Burgeoning Love For Bordeaux Inspires China's Answer To "Sideways"

    The film version of "Cherish Our Love Forever" is expected to do for Bordeaux wine in China what the 2004 American film "Sideways" did for California wine in the U.S.
    Jing DailyAuthor
      Published   in Fashion

    Silver Screen Sequel To 1998 TV Drama "Cherish Our Love Forever" Partly Filmed At French Chateau#

    Perhaps no wine-growing region in the world has benefited as much from China's booming interest in wine than Bordeaux, which exported more of its signature red to mainland China last year than to the U.S. or Japan. As the majority of wine buyers in China remain predominantly male, broadly middle-aged, and often purchase expensive bottles with the intent of either investment or gift-giving, red wine -- particularly French red wine -- has been the dominant imported grape wine in China for years now. (However, the dominance of French reds is starting to slip, as more women, many of whom prefer white wine, become interested in wine, and as more wine producers from Chile, the U.S. and Australia increase exports to China.) The country's demand is considered a major contributing factor to the rapidly rising prices for top-quality Bordeaux.

    Reflecting the burgeoning Chinese interest in French wine, a Chinese film crew recently set up shop in Bordeaux, shooting scenes the a sequel to the 1998 TV Drama "Cherish Our Love Forever" at a sprawling 18th century wine estate. Starring actress Xu Jinglei as the wife of a Chinese wine estate owner, Li Yapeng as her former lover and Chinese pop singer He Jie as the mistress of Xu's husband, the film version of "Cherish Our Love Forever" is expected to do for Bordeaux wine in China what the 2004 American film "Sideways" did for California wine in the U.S.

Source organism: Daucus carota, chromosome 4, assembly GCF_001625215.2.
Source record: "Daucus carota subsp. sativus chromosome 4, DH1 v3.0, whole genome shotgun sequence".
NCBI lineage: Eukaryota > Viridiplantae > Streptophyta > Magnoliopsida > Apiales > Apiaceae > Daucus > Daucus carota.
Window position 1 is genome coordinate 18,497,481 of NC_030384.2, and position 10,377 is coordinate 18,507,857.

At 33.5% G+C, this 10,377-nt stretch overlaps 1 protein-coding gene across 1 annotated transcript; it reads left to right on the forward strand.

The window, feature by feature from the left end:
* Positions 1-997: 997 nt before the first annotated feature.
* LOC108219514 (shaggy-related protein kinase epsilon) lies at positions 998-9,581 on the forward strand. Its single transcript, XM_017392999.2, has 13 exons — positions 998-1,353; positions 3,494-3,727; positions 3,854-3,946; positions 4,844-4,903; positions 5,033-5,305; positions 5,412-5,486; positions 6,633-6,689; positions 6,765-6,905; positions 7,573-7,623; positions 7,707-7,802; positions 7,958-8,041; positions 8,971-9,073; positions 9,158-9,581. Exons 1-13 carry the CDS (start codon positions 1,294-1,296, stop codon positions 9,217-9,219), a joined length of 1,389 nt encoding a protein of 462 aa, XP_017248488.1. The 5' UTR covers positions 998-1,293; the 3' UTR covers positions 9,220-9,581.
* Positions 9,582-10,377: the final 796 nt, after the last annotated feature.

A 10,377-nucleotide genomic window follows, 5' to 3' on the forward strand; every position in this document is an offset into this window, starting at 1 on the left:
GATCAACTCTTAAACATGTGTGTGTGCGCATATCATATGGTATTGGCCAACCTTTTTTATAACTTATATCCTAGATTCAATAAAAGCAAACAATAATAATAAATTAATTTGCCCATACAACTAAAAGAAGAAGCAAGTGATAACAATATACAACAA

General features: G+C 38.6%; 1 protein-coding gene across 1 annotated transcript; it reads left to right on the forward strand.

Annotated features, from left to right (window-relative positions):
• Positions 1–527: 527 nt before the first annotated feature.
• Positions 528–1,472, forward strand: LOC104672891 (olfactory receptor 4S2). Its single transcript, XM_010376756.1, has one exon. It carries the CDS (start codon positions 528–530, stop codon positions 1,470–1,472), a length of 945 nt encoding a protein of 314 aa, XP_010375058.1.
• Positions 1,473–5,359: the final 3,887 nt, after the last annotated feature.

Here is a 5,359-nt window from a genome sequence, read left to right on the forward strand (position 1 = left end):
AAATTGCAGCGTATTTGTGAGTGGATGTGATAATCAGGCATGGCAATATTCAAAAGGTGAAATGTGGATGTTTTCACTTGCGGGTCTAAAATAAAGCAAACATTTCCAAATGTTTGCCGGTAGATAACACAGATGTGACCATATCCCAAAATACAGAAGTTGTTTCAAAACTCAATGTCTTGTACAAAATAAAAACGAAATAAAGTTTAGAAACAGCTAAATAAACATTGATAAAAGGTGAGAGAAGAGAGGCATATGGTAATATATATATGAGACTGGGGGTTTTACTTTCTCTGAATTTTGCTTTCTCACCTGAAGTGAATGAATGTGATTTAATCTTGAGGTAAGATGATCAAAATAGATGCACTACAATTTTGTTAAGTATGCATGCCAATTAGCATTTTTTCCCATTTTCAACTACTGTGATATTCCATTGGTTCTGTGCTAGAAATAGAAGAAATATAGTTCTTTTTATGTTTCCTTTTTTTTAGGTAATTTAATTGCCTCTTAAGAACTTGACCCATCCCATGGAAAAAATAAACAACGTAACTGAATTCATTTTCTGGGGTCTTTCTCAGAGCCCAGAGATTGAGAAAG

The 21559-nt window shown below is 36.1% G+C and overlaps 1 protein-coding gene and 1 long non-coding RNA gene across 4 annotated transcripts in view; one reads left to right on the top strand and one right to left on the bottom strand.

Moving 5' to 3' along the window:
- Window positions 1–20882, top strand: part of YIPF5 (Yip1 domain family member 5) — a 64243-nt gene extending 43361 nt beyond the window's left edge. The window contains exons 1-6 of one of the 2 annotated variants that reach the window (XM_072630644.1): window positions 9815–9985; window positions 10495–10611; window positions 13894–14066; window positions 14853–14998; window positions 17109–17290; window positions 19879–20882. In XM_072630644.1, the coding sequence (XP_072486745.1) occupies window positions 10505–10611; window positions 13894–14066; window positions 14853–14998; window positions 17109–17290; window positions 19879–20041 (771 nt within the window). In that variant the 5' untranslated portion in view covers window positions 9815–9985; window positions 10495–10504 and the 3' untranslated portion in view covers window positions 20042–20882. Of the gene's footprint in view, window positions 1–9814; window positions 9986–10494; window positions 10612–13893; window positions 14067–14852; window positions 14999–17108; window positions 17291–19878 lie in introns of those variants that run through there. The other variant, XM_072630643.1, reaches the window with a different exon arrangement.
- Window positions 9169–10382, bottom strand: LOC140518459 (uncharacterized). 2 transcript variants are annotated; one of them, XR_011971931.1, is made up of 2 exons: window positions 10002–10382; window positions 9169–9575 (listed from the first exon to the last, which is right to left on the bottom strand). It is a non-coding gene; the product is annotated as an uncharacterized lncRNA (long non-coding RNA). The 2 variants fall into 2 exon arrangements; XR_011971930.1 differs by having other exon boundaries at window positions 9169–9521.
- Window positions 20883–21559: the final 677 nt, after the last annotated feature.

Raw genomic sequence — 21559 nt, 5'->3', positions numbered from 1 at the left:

From the AFP:

    [The crew's] two-week shooting schedule took in some of the region's most beautiful scenery -- the medieval wine village of Saint Emilion, the dramatic Dune of Pyla, the quiet elegance of historic Bordeaux.

    For the rest of the shoot -- one third of which took place in France, two thirds in China -- they used the vineyards and chateaux of a local wine family, the Gonets, to bring the life of a wealthy Bordeaux winemaker to life.

    "Wine estates, castles, life in a chateau seems so far away for us. To see how wine estate owners live -- it's beyond what I imagined," said Xu.

    Local chateau owners rolled out the red carpet for the stars and director, initiating them to a centuries-old local wine association, or Connetable, before celebrating over a dinner of spit-roasted lamb and wild boar.

    "Before Bordeaux was only a name, something I knew had to do with wine. I had no idea that the light, the beaches, the vineyards and the very old towns were so beautiful," said Yibai Zhang, the movie's director.

    As the AFP goes on to point out, this film project receive a great deal of support from the local Bordeaux wine commission but also from the French embassy in Beijing, which hopes the film could spur more Chinese tourism to the region. Chinese tourists have previously shown an interest in visiting sites featured in popular movies, with visitors flocking to the little-known Xixi wetlands outside of south China's Hangzhou after the success of the 2008 film "If You Are the One" (非诚勿扰).

    The film is expected to debut next year around Valentine's Day.


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